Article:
The Food of the Irish

Posted by The Skibbereen Eagle | November 26, 2016 0

Tayto crisps are the ‘most missed’ food among Irish emigrants and a survey has found stout and bacon among Irish foods emigrants say are of superior quality to those abroad.

They are the centrepiece of many food parcels sent abroad and now they’ve been named as the “most missed” food by Irish emigrants. Tayto crisps have topped the poll as the food item that the Irish around the world most long for, with 59 per cent of the 342 returned emigrants surveyed by Behaviour & Attitudes saying that they missed Tayto while overseas, while 38 per cent said they missed the brand “a lot”.
The survey, carried out on behalf of Checkout magazine, also found some other Irish favourites topping the most missed list. Cadbury chocolate was missed by 59 per cent of respondents, with 35 per cent missing it “a lot”, while Kerrygold butter was missed by 57 per cent.

When asked what foods they felt were of a superior quality in Ireland than abroad, stout and pre-packed bacon/rashers topped the poll, with 68 per cent saying that both were of a better quality at home. Meat, butter and milk were also found to be of a higher quality, with 66 per cent of respondents believing them to be of better quality, while pre-packed sausages (62 per cent) and tea (59 per cent) were also believed to be of a higher quality in Ireland than abroad.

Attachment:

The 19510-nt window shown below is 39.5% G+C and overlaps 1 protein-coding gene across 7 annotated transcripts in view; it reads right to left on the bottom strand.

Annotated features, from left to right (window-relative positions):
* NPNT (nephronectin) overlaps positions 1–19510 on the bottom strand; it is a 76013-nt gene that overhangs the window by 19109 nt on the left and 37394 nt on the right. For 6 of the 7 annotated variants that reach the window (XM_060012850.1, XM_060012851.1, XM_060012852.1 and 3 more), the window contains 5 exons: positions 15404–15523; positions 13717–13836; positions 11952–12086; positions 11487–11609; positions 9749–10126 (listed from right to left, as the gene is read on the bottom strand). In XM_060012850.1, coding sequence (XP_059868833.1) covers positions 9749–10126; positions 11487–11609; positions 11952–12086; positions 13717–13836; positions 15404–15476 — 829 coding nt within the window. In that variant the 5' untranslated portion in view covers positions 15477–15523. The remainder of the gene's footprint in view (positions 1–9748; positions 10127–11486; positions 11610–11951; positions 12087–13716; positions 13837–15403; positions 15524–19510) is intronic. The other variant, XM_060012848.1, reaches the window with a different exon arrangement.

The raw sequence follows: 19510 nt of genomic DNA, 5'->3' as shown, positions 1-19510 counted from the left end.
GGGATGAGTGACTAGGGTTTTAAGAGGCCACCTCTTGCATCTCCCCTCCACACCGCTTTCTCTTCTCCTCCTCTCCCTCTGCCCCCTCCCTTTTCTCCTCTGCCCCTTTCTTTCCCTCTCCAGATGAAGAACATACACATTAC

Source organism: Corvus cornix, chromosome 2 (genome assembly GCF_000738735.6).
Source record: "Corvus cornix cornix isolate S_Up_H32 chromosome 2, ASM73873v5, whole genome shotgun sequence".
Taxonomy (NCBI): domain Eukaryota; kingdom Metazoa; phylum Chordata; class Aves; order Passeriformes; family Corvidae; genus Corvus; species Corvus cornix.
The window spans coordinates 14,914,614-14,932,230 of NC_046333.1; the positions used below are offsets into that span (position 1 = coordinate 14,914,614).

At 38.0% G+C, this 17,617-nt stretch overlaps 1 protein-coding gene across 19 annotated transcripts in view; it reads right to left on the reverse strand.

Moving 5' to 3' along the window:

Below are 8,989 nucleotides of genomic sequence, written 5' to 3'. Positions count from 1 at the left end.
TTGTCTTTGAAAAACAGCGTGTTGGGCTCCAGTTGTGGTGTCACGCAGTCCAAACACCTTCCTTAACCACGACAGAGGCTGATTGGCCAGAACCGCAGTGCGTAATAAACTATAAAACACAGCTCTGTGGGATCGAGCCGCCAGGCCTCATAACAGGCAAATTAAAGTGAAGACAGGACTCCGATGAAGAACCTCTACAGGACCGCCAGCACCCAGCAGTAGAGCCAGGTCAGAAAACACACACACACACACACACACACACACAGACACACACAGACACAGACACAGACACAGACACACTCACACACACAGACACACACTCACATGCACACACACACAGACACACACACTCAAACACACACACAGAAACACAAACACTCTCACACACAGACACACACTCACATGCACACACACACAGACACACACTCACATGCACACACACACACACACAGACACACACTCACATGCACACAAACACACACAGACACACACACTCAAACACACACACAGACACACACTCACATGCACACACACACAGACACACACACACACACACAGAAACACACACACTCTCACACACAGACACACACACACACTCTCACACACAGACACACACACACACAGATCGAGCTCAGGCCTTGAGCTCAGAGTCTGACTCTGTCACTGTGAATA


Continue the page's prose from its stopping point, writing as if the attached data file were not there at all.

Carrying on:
Editor at Checkout magazine, Jenny Whelan, said, “Irish consumers are known to be brand loyal, and emigration doesn’t seem to change this. I have no doubt that in the run up to Christmas, plenty of the products featuring in our study will be making their way to loved ones across the globe, so that even those who can’t make it back for the festivities can get a little taste of home.”

Nostalgia and food tend to go together as was brought home to me some years ago at the Irish Club in Leeds. There was a shop full of “Irish Foods”, Wilwood Silvermints, Red Lemonade, Chef Sauce, Erin Soups not to mention parsley sauce without which a slice of bacon is totally naked. The same effect can be seen today in every Irish supermarket where there is a Polish section, which the natives are slowly but surely beginning to enjoy.
Despite the huge changes in Ireland’s food culture and here in West Cork being the centre of some wonderful artisan foods it appears the residual food memories are those from childhood. And for the many scattered to the four winds in the Irish Diaspora, these are the strongest memories.

The Skibbereen Eagle

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